The publication of any new commentary by Douglas Moo is an event. His commentary on Romans is a classic. His commentaries on other books are all outstanding. I was very excited, therefore, to see this new commentary on Colossians and Philemon. What I have read so far has been excellent. If anyone is going to give O'Brien a run for his money, it is Moo. Moo has the advantage of having written in the Pillar series -- a much more reader-friendly series than the WBC. His commentary is also able to take into consideration studies published since 1987. I am placing it in a close second place to O'Brien at this point merely because I have not finished it yet. [Full Review]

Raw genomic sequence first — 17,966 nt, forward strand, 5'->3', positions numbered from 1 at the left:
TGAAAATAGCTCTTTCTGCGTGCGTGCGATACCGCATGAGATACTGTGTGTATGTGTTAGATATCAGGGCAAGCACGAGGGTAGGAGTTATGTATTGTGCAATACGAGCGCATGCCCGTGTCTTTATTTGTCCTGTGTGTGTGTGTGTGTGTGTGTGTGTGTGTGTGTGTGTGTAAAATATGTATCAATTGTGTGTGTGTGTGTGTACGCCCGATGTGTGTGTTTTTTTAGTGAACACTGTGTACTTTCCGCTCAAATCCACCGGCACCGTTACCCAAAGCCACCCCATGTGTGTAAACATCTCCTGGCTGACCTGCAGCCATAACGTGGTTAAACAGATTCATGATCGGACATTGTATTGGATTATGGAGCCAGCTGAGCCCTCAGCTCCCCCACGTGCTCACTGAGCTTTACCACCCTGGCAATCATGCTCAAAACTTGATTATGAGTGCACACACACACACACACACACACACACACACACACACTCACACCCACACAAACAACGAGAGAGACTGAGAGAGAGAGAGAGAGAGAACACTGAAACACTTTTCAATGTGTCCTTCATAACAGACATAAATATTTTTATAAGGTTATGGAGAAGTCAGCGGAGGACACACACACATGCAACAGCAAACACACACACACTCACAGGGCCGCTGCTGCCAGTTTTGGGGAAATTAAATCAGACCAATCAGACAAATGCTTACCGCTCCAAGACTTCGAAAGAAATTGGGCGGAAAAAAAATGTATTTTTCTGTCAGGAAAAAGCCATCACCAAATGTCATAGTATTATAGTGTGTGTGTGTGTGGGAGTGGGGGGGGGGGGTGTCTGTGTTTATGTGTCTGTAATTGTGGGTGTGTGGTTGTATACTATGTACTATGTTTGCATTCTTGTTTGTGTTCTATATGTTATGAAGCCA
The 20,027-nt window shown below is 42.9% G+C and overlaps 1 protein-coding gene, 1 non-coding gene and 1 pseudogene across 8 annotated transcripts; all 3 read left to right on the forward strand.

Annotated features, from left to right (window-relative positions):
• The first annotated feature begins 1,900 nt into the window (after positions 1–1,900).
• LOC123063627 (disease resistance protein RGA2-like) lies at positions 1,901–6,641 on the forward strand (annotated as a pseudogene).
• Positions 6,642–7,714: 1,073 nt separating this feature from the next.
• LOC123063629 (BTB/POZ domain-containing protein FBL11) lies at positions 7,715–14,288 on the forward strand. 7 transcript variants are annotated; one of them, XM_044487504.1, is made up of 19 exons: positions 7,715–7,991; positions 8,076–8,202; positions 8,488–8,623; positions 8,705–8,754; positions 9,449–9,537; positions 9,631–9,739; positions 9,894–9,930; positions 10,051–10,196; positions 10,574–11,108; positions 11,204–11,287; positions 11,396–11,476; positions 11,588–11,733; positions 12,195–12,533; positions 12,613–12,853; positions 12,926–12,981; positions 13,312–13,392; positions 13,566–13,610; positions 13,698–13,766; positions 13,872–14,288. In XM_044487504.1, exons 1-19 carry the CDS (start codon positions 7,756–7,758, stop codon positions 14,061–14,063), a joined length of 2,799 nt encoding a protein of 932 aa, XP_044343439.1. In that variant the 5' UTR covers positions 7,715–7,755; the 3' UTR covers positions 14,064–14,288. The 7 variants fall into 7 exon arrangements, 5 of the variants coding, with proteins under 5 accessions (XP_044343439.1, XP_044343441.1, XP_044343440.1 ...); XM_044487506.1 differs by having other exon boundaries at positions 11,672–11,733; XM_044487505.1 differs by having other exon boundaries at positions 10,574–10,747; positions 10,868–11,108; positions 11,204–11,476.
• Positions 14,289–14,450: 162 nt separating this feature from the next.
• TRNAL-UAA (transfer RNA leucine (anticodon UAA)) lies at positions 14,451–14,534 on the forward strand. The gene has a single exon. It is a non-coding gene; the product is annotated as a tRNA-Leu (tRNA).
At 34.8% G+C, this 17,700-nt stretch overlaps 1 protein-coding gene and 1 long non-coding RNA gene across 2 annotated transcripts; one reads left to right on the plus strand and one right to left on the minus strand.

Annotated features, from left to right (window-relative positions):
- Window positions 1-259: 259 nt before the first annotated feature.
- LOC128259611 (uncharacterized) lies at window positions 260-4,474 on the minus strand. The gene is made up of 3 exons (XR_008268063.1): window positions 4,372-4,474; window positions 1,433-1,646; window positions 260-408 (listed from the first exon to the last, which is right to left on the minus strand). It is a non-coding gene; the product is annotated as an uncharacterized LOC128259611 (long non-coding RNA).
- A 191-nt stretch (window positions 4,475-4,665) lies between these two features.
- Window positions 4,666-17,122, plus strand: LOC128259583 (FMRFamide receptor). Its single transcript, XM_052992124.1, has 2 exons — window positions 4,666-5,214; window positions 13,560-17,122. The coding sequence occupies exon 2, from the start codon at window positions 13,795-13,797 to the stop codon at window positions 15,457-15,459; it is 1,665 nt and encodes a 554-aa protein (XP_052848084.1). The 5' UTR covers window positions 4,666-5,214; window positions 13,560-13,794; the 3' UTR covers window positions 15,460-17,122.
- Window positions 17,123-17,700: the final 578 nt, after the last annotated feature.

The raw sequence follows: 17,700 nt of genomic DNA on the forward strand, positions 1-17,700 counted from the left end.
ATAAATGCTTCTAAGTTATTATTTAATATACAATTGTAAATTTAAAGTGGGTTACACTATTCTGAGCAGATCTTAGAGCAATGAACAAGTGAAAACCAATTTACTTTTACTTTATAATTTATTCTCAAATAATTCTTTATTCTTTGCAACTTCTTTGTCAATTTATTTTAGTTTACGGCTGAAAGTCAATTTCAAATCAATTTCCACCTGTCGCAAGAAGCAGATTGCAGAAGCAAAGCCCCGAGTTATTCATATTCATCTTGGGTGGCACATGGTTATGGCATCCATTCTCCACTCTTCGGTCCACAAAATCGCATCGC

This commentary, is much like his commentary on James. Moo methodically goes through the text letting you know various alternatives that people have taken in interpreting the text. He does of course add his thoughts and reasons on which view he thinks is best. I was glad to start studying Colossians just as his book came out as I found his James commentary very useful. But I must say that in the case of Colossians, I rarely gained much insight from this commentary. Indeed, I usually found myself questioning his reasoning and conclusions. I definitely felt other commentaries such as Wright, Dunn, Garland, Witherington, and Thompson all had a much better grasp on what Paul was saying. I often found myself reading Moo as he dismissed alternative viewpoints saying to myself things like, “But you did not consider ... That does not follow...” Some of the problem comes from the fact that Moo disagrees with those who see the controversy as mainly stemming from Jewish sources. He follows Arnold in thinking that the “opponents” were coming from a pagan mystery religion. We are I guess to imagine a pagan mystery religion where many Gentiles have now mixed in many Jewish practices (perhaps even circumcision and Sabbath). Paul, though he speaks of circumcision with these Gentiles, is mainly doing so as a metaphor for killing the flesh - as if Gentiles would readily have thought that circumcision was a great metaphor for just that. Moo does not offer much in terms of devotional help or practical application. That is not necessarily a fault of the commentary as my guess is he would rather leave that work to the pastor. But I did sometimes feel like I was just laboring through arguments about Greek grammar to come up with a right translation. But in all the details of Greek grammar, Moo really has missed the bigger picture of Paul's thoughts. Though I like the clear and humble way that Moo writes commentaries, in this case I found myself referring to other commentaries first.